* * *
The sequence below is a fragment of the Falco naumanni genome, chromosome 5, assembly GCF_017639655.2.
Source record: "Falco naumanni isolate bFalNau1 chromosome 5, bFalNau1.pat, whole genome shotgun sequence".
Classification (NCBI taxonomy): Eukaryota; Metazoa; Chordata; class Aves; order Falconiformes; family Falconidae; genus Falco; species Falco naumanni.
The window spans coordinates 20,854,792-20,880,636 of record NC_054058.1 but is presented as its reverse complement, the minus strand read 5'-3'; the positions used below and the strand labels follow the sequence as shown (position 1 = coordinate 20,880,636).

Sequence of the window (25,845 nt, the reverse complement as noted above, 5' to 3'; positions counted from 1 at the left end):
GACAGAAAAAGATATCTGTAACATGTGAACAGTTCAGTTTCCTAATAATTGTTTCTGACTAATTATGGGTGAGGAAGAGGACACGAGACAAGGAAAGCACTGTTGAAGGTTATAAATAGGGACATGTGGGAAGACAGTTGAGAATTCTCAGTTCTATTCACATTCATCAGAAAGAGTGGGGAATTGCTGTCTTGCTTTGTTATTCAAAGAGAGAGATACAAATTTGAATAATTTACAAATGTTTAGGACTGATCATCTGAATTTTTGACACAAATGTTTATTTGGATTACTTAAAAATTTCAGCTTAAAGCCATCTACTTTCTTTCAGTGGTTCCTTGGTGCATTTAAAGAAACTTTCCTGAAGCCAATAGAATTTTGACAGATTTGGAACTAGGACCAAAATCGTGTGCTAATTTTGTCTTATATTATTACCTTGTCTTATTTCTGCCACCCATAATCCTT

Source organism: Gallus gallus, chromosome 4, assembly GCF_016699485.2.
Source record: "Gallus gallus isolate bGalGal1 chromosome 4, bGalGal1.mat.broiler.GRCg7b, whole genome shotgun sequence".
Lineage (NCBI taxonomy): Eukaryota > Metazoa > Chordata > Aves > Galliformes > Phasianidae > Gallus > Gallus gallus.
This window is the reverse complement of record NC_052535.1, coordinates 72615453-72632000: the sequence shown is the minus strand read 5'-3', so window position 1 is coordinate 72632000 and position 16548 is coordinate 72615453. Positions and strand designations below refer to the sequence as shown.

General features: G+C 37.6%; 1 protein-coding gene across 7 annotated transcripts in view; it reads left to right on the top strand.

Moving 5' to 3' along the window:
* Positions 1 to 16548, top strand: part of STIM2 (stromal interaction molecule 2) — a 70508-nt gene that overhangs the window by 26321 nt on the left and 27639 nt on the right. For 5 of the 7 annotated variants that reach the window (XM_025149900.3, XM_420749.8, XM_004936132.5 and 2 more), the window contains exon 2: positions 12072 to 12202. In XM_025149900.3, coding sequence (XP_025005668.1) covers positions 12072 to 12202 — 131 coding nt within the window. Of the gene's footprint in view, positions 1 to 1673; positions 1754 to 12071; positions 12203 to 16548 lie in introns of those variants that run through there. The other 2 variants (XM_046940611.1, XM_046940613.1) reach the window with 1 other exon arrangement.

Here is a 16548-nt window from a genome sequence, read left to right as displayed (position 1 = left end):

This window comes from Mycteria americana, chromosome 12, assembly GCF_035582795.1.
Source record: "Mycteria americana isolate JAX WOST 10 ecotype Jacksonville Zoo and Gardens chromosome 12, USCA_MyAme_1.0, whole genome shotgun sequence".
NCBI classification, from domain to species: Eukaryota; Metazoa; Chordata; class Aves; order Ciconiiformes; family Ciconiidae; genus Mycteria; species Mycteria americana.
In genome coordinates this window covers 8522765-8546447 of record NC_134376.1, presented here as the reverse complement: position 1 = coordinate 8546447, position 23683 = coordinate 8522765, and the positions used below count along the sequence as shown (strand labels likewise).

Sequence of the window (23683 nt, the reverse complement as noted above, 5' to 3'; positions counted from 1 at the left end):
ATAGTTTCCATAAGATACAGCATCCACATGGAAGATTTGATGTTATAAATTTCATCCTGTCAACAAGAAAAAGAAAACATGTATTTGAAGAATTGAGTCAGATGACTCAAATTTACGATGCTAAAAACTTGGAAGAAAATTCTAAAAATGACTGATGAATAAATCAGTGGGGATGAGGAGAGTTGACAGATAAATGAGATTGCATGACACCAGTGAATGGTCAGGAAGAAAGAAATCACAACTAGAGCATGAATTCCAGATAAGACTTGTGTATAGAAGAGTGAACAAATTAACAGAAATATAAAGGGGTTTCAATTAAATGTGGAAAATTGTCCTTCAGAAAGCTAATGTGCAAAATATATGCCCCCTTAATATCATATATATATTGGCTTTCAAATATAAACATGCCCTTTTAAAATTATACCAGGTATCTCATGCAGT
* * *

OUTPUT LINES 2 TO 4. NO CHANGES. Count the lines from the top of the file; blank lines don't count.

Source record: "Falco naumanni isolate bFalNau1 chromosome 5, bFalNau1.pat, whole genome shotgun sequence".
Classification (NCBI taxonomy): Eukaryota; Metazoa; Chordata; class Aves; order Falconiformes; family Falconidae; genus Falco; species Falco naumanni.
The window spans coordinates 20,854,792-20,880,636 of record NC_054058.1 but is presented as its reverse complement, the minus strand read 5'-3'; the positions used below and the strand labels follow the sequence as shown (position 1 = coordinate 20,880,636).